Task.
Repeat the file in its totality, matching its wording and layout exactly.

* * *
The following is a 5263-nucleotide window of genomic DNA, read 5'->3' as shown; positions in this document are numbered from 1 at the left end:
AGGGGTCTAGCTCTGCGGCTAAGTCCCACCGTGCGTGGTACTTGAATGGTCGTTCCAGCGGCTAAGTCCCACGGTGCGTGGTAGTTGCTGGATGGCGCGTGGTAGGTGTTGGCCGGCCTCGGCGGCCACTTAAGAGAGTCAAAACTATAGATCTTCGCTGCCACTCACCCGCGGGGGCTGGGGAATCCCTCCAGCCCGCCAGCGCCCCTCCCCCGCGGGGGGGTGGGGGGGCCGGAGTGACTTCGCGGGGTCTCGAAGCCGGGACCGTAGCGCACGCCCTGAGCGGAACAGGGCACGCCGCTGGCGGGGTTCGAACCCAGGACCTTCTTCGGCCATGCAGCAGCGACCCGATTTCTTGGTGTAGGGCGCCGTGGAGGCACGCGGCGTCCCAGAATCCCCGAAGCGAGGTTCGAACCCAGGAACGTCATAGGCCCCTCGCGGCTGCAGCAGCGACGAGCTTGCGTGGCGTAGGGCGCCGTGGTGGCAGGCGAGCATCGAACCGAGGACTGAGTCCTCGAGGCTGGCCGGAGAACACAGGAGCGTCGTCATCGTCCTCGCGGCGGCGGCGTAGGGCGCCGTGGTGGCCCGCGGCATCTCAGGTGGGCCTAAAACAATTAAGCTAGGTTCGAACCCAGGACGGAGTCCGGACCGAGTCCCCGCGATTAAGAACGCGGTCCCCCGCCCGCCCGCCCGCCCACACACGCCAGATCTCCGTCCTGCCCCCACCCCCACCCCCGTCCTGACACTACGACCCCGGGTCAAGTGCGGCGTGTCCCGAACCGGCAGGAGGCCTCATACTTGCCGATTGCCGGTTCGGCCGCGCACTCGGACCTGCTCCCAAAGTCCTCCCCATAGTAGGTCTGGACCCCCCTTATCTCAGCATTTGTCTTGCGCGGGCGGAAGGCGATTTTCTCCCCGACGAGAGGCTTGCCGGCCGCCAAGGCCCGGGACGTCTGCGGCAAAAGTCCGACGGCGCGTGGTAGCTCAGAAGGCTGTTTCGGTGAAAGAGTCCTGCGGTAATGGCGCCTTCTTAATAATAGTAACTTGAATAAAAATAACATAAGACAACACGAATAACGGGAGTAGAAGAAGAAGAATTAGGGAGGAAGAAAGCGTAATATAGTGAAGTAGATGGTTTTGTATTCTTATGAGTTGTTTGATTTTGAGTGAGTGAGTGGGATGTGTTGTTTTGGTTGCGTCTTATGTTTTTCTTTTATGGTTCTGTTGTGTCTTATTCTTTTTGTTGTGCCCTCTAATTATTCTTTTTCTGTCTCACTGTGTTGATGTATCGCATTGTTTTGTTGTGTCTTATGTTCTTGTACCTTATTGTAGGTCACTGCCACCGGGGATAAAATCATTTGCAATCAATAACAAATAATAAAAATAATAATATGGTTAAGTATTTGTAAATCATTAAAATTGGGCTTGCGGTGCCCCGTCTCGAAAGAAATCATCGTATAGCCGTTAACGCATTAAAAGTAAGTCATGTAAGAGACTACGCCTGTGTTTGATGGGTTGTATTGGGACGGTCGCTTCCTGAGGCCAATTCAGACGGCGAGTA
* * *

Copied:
The following is a 5263-nucleotide window of genomic DNA, read 5'->3' as shown; positions in this document are numbered from 1 at the left end:
AGGGGTCTAGCTCTGCGGCTAAGTCCCACCGTGCGTGGTACTTGAATGGTCGTTCCAGCGGCTAAGTCCCACGGTGCGTGGTAGTTGCTGGATGGCGCGTGGTAGGTGTTGGCCGGCCTCGGCGGCCACTTAAGAGAGTCAAAACTATAGATCTTCGCTGCCACTCACCCGCGGGGGCTGGGGAATCCCTCCAGCCCGCCAGCGCCCCTCCCCCGCGGGGGGGTGGGGGGGCCGGAGTGACTTCGCGGGGTCTCGAAGCCGGGACCGTAGCGCACGCCCTGAGCGGAACAGGGCACGCCGCTGGCGGGGTTCGAACCCAGGACCTTCTTCGGCCATGCAGCAGCGACCCGATTTCTTGGTGTAGGGCGCCGTGGAGGCACGCGGCGTCCCAGAATCCCCGAAGCGAGGTTCGAACCCAGGAACGTCATAGGCCCCTCGCGGCTGCAGCAGCGACGAGCTTGCGTGGCGTAGGGCGCCGTGGTGGCAGGCGAGCATCGAACCGAGGACTGAGTCCTCGAGGCTGGCCGGAGAACACAGGAGCGTCGTCATCGTCCTCGCGGCGGCGGCGTAGGGCGCCGTGGTGGCCCGCGGCATCTCAGGTGGGCCTAAAACAATTAAGCTAGGTTCGAACCCAGGACGGAGTCCGGACCGAGTCCCCGCGATTAAGAACGCGGTCCCCCGCCCGCCCGCCCGCCCACACACGCCAGATCTCCGTCCTGCCCCCACCCCCACCCCCGTCCTGACACTACGACCCCGGGTCAAGTGCGGCGTGTCCCGAACCGGCAGGAGGCCTCATACTTGCCGATTGCCGGTTCGGCCGCGCACTCGGACCTGCTCCCAAAGTCCTCCCCATAGTAGGTCTGGACCCCCCTTATCTCAGCATTTGTCTTGCGCGGGCGGAAGGCGATTTTCTCCCCGACGAGAGGCTTGCCGGCCGCCAAGGCCCGGGACGTCTGCGGCAAAAGTCCGACGGCGCGTGGTAGCTCAGAAGGCTGTTTCGGTGAAAGAGTCCTGCGGTAATGGCGCCTTCTTAATAATAGTAACTTGAATAAAAATAACATAAGACAACACGAATAACGGGAGTAGAAGAAGAAGAATTAGGGAGGAAGAAAGCGTAATATAGTGAAGTAGATGGTTTTGTATTCTTATGAGTTGTTTGATTTTGAGTGAGTGAGTGGGATGTGTTGTTTTGGTTGCGTCTTATGTTTTTCTTTTATGGTTCTGTTGTGTCTTATTCTTTTTGTTGTGCCCTCTAATTATTCTTTTTCTGTCTCACTGTGTTGATGTATCGCATTGTTTTGTTGTGTCTTATGTTCTTGTACCTTATTGTAGGTCACTGCCACCGGGGATAAAATCATTTGCAATCAATAACAAATAATAAAAATAATAATATGGTTAAGTATTTGTAAATCATTAAAATTGGGCTTGCGGTGCCCCGTCTCGAAAGAAATCATCGTATAGCCGTTAACGCATTAAAAGTAAGTCATGTAAGAGACTACGCCTGTGTTTGATGGGTTGTATTGGGACGGTCGCTTCCTGAGGCCAATTCAGACGGCGAGTA